In Maker’s Mark v. Diageo North America, [read the decision here], the Sixth Circuit Court of Appeals wrote an entertaining opinion that even a non-lawyer will enjoy. This toast to Kentucky bourbon blends history and law in an enjoyable manner. The nineteen page opinion discusses whether the red dripping-wax seal found on every bottle of Maker’s Mark was a mark that could be protected as a trademark, and whether a brand of tequila that employed a similar wax seal infringed on that mark.
It is obvious that the Court had a great deal of interest in bourbon, and that it had dedicated as much time telling the story of Bourbon as it did in analyzing the legal issues of the case. Issued last week, the opinion explores the history of Bourbon from its creation at Ft. Harrod, Kentucky in 1774 to the emergence of the famous red dripping-wax seal found on bottles Maker’s Mark bourbon. The famous seal was created by Margie Samuels using the family’s deep fryer, and was first used on a Maker’s Mark bottle in 1958. It was ultimately registered as a trademark for the dripping-wax element of its trade dress in 1985.
The villain of this legal dispute is Jose Cuervo, which developed a premium tequila under the name “Reserva de la Familia” that incorporated a red wax seal. By 2001, Cuervo began marketing this tequila in the United States with a red dripping-wax seal over the cap of the bottle. Maker’s Mark sued claiming that Cuervo’s product infringed upon its trademark. Cuervo counterclaimed for cancellation of the mark.
A trademark is usually identified by the symbol ® and generally shows that a particular mark is unique. Trade dress is related to the physical appearance of a product. By law, such marks are afforded legal protections to secure their value. A mark, however, may be invalid if it is considered functional. This concept is more easily understood to mean that if there is no comparable alternative then an item may not be given trademark protections. Also, trademark protection may be denied where it would limit market competition.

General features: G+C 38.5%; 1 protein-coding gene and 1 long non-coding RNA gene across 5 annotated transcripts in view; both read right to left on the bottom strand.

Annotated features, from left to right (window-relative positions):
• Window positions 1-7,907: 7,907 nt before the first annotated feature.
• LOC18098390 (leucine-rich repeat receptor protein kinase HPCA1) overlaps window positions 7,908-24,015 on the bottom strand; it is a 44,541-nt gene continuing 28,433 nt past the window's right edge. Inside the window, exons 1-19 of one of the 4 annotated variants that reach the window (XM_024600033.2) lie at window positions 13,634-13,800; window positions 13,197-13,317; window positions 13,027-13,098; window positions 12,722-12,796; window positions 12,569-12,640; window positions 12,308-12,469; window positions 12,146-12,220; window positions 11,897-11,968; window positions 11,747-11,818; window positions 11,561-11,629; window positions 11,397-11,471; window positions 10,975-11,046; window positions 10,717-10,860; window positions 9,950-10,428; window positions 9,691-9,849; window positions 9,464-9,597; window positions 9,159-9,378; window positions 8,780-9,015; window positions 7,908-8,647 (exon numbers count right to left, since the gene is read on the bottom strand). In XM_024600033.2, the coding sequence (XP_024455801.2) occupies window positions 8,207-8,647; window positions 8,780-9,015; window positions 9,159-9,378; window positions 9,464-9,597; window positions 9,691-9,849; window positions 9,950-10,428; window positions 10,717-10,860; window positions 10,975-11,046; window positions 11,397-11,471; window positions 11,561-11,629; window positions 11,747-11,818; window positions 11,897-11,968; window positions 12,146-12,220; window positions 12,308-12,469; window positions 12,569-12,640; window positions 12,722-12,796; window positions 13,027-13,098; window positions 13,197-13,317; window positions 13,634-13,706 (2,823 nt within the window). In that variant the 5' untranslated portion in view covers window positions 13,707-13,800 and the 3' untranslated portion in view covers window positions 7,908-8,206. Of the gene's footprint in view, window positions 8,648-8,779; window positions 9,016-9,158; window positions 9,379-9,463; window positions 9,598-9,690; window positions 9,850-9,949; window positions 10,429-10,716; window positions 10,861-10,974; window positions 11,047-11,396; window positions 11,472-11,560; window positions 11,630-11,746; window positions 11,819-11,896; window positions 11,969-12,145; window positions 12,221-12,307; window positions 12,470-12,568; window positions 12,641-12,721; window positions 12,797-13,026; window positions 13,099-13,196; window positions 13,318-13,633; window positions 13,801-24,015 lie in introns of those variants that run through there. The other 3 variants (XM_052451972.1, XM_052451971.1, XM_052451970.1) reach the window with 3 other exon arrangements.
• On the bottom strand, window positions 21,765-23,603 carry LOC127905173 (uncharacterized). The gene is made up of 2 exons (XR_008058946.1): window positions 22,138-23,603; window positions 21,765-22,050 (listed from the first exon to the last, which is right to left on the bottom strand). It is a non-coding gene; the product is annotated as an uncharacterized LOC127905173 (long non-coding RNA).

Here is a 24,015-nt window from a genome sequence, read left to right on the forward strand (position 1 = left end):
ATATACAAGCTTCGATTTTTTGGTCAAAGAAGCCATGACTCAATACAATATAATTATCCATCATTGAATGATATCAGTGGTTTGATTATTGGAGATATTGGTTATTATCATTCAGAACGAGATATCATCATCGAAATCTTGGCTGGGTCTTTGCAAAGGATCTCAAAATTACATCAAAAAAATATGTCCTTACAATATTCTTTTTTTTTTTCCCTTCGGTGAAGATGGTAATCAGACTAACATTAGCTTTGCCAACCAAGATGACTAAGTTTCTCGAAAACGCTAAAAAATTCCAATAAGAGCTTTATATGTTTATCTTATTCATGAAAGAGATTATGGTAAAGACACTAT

Cuervo argued that the red dripping-wax was “aesthetically functional.” This means that although an attractive feature related to the physical appearance of the bottle, it is also a functional feature and not one for which a person could seek a trademark. The Court, however, concluded it was not functional finding that there were a number of ways to design around the seal (it did not limit market competition), that the seal could be blue or pink (a comparable alternative), and that it did not need to be in the form of dripping wax.
Instead, the Court found that the red dripping-wax was an “extremely strong” mark and that the Reserva de la Familia red wax seal infringed on it. So, in this battle of the bottles, Kentucky emerged the victor. We hope the attorneys for Maker’s Mark toasted the Sixth Circuit for its favorable ruling.
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